It is painful for me to see broken promises to the people in villages, in cities and the supporters of our projects.

The Chad chapter has failed for the time being. We are focussing on other countries. 700 million people in sub-Sahara Africa are waiting for electricity.

I am telling the whole story in my Keynote (in German):

Since there is a character limit on LinkedIn my reply had to be shortened for length and at the same time conveying a certain tone of frustration about these kinds of endeavors:

Well, that’s what happens when you need to turn a “how not to do development cooperation” story into some kind of “success story”. From the white saviour inspired “no sooner said than done” to the lack of knowledge about the political situation and a certain blind sidedness towards an authoritarian regime as well as ignorance of complex political-economic connections you tend to build a “now more than ever” facade to legitimize your engagement. In the end, you leave the country with inflated goals and risky promises to local partners and people-but, sure, this is not defeat, it’s a “learning experience” for the next entrepreneur summit! What’s missing is a short rant about traditional development approaches that have failed over 70 years. In the meantime, you can deliver keynotes on a project that many donors and experts would have criticized right from the start (but they don’t know anything, spend their days chained to a desk or are vacationing on a beach in Kenya…).
My hope is that the next project will be smaller, more participatory, more critical, and self-reflective and I wish as well for a future where many people will have access to sustainable energy.

My non-rant-y addition to my initial reply is:
In all fairness, his 30-minute keynote paints a more nuanced picture with more details about the company's engagement and challenges across several countries in Africa, what he calls “The Dark Side being a Social Entrepreneur”. But as it often happens with such projects other than the company's website and informercials very little information is available on the details of how the funding and operation of mini-grids work across Mali, Niger, Senegal, Chad and Madagascar.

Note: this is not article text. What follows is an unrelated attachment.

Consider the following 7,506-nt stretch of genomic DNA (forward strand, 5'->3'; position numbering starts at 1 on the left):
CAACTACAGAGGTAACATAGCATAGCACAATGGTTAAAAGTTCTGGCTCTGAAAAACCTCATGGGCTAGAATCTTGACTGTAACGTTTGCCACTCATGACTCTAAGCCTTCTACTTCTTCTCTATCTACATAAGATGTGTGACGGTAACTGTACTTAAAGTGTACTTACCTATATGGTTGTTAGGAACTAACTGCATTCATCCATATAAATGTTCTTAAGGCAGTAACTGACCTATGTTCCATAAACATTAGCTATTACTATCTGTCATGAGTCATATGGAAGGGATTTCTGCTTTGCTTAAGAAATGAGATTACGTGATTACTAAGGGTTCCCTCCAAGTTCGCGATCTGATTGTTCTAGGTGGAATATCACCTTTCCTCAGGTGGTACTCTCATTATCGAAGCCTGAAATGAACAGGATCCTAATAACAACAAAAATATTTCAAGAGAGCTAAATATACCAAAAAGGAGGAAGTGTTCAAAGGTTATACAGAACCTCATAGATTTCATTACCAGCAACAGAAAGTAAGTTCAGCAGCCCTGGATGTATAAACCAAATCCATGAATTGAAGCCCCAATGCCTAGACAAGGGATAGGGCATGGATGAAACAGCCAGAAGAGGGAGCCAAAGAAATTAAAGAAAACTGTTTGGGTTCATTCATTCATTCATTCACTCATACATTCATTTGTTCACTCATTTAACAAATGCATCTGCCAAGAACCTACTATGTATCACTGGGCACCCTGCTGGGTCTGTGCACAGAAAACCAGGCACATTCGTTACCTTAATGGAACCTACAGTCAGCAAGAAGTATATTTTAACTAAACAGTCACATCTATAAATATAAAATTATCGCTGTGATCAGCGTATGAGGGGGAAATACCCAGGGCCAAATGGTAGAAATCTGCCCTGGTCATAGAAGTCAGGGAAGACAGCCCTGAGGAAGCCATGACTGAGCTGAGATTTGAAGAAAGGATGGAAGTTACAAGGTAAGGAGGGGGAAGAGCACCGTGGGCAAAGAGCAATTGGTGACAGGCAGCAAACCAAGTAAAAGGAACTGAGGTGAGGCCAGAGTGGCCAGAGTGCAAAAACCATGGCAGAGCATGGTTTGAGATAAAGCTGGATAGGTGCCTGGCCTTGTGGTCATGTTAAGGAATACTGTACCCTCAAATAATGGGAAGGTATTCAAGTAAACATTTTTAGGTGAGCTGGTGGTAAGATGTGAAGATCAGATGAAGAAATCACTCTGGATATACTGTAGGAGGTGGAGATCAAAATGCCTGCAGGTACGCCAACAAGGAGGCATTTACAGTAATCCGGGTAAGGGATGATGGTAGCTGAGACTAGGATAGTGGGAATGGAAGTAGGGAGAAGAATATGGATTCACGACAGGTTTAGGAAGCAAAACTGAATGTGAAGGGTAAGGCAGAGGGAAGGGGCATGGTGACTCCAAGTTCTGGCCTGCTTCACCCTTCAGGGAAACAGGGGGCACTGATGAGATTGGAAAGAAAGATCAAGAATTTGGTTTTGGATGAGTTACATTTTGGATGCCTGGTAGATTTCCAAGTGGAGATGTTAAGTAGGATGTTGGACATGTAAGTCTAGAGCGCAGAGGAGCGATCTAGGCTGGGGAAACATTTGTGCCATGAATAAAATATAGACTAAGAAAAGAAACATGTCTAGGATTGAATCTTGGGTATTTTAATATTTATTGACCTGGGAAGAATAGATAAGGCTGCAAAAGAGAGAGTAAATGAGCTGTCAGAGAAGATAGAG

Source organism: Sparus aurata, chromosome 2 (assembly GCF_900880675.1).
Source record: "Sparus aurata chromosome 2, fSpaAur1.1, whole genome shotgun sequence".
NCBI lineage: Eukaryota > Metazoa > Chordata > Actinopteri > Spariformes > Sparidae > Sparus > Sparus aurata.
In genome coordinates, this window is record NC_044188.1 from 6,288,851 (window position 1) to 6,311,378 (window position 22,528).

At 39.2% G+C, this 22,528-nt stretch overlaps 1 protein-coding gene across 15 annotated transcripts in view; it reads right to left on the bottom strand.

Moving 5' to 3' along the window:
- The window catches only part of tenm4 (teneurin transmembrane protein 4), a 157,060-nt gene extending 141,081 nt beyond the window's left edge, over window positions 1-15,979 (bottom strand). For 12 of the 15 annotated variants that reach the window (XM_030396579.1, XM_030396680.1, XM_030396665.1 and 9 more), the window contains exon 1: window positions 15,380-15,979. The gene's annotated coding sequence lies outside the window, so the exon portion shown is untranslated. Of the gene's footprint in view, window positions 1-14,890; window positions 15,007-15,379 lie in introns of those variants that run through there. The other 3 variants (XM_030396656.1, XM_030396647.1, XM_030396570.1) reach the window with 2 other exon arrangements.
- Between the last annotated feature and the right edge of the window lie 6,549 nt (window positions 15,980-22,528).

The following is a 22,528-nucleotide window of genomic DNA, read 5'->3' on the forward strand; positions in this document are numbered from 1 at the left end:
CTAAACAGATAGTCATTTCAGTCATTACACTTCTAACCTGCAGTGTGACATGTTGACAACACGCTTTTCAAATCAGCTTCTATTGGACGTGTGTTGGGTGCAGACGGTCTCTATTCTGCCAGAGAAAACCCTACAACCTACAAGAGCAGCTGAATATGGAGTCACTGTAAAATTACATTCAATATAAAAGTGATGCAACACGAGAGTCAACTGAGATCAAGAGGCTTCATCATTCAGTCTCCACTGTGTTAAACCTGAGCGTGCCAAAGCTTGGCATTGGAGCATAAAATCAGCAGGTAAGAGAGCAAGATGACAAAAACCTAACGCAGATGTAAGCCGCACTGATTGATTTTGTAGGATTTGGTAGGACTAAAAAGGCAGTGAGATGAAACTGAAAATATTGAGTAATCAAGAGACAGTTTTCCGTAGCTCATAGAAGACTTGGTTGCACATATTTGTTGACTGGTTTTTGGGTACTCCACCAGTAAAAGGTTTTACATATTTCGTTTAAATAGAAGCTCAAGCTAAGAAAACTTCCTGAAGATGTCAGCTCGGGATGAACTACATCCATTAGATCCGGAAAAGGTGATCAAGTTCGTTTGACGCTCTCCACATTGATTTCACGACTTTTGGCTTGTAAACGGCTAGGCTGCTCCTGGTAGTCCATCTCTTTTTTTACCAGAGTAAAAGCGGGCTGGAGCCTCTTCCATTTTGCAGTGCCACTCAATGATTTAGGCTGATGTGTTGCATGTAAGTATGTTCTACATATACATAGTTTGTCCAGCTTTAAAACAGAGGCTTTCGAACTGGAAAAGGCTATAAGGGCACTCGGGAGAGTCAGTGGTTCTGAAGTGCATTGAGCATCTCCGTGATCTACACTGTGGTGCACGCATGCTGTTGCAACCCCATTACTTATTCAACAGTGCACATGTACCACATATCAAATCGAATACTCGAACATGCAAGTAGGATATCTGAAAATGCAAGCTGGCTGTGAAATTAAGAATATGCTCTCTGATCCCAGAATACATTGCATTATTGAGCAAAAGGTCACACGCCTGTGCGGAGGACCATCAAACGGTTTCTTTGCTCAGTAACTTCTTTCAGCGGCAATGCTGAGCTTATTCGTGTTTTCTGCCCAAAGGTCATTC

This is not the first time that I criticise the strategy, approach, and communication of what used to be called DIY aid: There have been crochetingshoes, bras, clean water...and Nick Kristof and Kony, of's Northern- and project-led social entrepreneurship often follows in those footsteps. 

Please don’t promise the people of any country clean water or electricity when this is difficult to set up and maintain.
Talk to recognized #globaldev experts in and outside the country-a
nd don’t turn the failure of your project into some kind of social entrepreneurship hero story where grit and persistence will ultimately lead to success.

Wayan Vota sent in the following comment on 12 January:

As the instigator of ICT4D Fail Festivals, I can tell you that this guy would never present at one of our events. Fail Festivals are about owning the failure and learning from it. His framing is all wrong. He is talking about his success in start up and then others' failure to continue.  He doesn't admit his failure - the first step in learning from it. Then he obviously doesn't learn what he did wrong nor how to do it differently in the future.